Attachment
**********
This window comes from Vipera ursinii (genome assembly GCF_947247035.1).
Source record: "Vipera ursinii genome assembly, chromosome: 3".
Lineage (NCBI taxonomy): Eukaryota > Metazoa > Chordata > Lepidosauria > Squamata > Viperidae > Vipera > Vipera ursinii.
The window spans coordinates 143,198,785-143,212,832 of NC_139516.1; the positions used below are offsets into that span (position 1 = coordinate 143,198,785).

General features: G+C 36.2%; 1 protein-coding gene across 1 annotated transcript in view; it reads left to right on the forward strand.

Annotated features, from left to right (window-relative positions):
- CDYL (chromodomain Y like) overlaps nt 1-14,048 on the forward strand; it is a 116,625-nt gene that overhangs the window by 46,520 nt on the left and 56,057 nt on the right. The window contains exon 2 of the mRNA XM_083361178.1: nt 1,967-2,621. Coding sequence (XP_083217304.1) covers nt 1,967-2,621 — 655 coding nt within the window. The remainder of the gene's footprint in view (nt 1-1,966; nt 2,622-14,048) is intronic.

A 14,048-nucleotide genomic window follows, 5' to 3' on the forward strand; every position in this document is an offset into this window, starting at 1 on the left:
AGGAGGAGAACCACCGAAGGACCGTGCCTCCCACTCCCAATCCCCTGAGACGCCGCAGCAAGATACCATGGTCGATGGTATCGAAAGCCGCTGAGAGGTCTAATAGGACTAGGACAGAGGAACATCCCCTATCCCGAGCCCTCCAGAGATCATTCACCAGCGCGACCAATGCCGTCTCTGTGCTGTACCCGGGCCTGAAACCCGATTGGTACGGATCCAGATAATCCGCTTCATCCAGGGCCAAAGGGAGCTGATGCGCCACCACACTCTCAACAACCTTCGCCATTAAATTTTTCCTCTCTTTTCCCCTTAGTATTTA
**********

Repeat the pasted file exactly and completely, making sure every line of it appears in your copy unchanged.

This window comes from Vipera ursinii (genome assembly GCF_947247035.1).
Source record: "Vipera ursinii genome assembly, chromosome: 3".
Lineage (NCBI taxonomy): Eukaryota > Metazoa > Chordata > Lepidosauria > Squamata > Viperidae > Vipera > Vipera ursinii.
The window spans coordinates 143,198,785-143,212,832 of NC_139516.1; the positions used below are offsets into that span (position 1 = coordinate 143,198,785).

General features: G+C 36.2%; 1 protein-coding gene across 1 annotated transcript in view; it reads left to right on the forward strand.

Annotated features, from left to right (window-relative positions):
- CDYL (chromodomain Y like) overlaps nt 1-14,048 on the forward strand; it is a 116,625-nt gene that overhangs the window by 46,520 nt on the left and 56,057 nt on the right. The window contains exon 2 of the mRNA XM_083361178.1: nt 1,967-2,621. Coding sequence (XP_083217304.1) covers nt 1,967-2,621 — 655 coding nt within the window. The remainder of the gene's footprint in view (nt 1-1,966; nt 2,622-14,048) is intronic.

A 14,048-nucleotide genomic window follows, 5' to 3' on the forward strand; every position in this document is an offset into this window, starting at 1 on the left:
AGGAGGAGAACCACCGAAGGACCGTGCCTCCCACTCCCAATCCCCTGAGACGCCGCAGCAAGATACCATGGTCGATGGTATCGAAAGCCGCTGAGAGGTCTAATAGGACTAGGACAGAGGAACATCCCCTATCCCGAGCCCTCCAGAGATCATTCACCAGCGCGACCAATGCCGTCTCTGTGCTGTACCCGGGCCTGAAACCCGATTGGTACGGATCCAGATAATCCGCTTCATCCAGGGCCAAAGGGAGCTGATGCGCCACCACACTCTCAACAACCTTCGCCATTAAATTTTTCCTCTCTTTTCCCCTTAGTATTTA